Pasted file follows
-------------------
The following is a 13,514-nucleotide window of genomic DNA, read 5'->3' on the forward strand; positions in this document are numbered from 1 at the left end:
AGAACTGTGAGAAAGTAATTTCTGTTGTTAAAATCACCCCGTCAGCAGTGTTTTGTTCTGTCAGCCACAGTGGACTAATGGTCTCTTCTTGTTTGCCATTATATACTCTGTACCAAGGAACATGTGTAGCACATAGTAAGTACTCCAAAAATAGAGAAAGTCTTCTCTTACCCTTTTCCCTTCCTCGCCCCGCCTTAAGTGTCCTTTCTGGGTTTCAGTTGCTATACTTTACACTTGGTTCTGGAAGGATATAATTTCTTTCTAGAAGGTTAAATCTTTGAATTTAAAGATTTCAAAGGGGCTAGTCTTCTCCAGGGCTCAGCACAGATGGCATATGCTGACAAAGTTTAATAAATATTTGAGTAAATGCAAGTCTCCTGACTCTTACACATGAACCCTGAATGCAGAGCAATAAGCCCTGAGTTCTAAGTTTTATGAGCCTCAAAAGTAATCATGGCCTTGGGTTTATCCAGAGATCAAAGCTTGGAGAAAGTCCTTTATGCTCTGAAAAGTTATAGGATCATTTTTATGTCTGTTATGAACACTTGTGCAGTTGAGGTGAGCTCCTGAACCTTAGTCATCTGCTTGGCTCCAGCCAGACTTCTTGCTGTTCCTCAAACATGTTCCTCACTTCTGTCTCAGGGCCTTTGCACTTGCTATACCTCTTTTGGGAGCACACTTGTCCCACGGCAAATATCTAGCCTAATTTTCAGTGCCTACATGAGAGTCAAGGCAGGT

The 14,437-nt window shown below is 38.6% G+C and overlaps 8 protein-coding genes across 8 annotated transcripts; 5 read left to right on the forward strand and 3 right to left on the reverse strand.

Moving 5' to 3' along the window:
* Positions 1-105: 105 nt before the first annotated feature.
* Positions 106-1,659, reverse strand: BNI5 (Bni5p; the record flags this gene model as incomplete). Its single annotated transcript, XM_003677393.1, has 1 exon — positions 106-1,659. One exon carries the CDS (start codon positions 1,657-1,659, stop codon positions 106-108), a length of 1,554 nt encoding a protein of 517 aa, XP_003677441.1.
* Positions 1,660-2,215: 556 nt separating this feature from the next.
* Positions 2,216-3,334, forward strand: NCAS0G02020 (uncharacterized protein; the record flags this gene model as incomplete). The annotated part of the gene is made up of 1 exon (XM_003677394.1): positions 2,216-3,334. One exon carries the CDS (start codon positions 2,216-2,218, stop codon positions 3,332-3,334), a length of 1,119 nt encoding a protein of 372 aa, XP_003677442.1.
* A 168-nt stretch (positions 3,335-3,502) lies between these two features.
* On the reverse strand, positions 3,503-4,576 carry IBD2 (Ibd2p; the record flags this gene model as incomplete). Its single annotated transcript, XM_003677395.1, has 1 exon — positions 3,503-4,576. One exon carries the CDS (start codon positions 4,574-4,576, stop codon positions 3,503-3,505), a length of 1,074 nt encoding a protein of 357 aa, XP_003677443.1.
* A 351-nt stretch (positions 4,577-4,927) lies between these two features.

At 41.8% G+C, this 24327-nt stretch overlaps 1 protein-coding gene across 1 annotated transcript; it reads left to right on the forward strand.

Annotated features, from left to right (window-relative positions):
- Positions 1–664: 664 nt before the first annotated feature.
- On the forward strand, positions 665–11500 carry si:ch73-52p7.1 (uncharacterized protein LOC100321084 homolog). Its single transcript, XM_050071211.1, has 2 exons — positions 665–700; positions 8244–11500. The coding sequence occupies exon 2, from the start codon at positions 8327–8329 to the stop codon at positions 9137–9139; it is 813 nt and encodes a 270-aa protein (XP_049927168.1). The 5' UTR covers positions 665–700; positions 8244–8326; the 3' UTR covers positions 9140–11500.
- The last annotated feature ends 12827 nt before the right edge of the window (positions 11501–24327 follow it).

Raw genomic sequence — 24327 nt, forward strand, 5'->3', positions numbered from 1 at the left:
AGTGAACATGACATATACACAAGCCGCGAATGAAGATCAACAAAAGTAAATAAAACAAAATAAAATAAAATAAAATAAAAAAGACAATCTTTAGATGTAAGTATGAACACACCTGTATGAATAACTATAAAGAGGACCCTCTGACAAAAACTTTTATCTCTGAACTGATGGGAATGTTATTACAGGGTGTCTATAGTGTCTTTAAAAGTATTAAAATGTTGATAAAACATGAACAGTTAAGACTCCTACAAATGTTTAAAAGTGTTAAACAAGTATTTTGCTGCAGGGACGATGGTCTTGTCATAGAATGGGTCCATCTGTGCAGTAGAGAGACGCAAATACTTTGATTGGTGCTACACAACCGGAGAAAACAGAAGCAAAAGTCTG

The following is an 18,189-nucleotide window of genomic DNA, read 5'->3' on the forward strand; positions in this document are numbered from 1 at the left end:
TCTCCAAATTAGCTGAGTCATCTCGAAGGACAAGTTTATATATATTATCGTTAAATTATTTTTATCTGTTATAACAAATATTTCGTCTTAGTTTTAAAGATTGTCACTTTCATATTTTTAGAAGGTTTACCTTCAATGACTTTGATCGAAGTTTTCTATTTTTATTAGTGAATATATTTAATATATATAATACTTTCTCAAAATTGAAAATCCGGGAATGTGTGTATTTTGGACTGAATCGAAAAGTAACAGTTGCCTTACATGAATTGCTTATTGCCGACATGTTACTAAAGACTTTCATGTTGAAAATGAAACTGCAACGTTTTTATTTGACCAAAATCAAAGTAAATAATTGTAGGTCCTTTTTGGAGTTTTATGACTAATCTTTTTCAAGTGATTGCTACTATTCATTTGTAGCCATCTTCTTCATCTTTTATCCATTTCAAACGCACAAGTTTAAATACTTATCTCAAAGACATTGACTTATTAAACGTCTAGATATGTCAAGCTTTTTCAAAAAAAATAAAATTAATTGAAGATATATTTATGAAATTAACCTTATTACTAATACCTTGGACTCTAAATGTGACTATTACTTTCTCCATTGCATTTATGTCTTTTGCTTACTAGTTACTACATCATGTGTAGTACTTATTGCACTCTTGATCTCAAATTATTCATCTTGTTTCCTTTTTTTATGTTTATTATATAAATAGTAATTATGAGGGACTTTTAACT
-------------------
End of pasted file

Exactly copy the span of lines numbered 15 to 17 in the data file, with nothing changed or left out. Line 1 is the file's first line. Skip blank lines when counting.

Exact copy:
- On the forward strand, positions 665–11500 carry si:ch73-52p7.1 (uncharacterized protein LOC100321084 homolog). Its single transcript, XM_050071211.1, has 2 exons — positions 665–700; positions 8244–11500. The coding sequence occupies exon 2, from the start codon at positions 8327–8329 to the stop codon at positions 9137–9139; it is 813 nt and encodes a 270-aa protein (XP_049927168.1). The 5' UTR covers positions 665–700; positions 8244–8326; the 3' UTR covers positions 9140–11500.
- The last annotated feature ends 12827 nt before the right edge of the window (positions 11501–24327 follow it).

Raw genomic sequence — 24327 nt, forward strand, 5'->3', positions numbered from 1 at the left: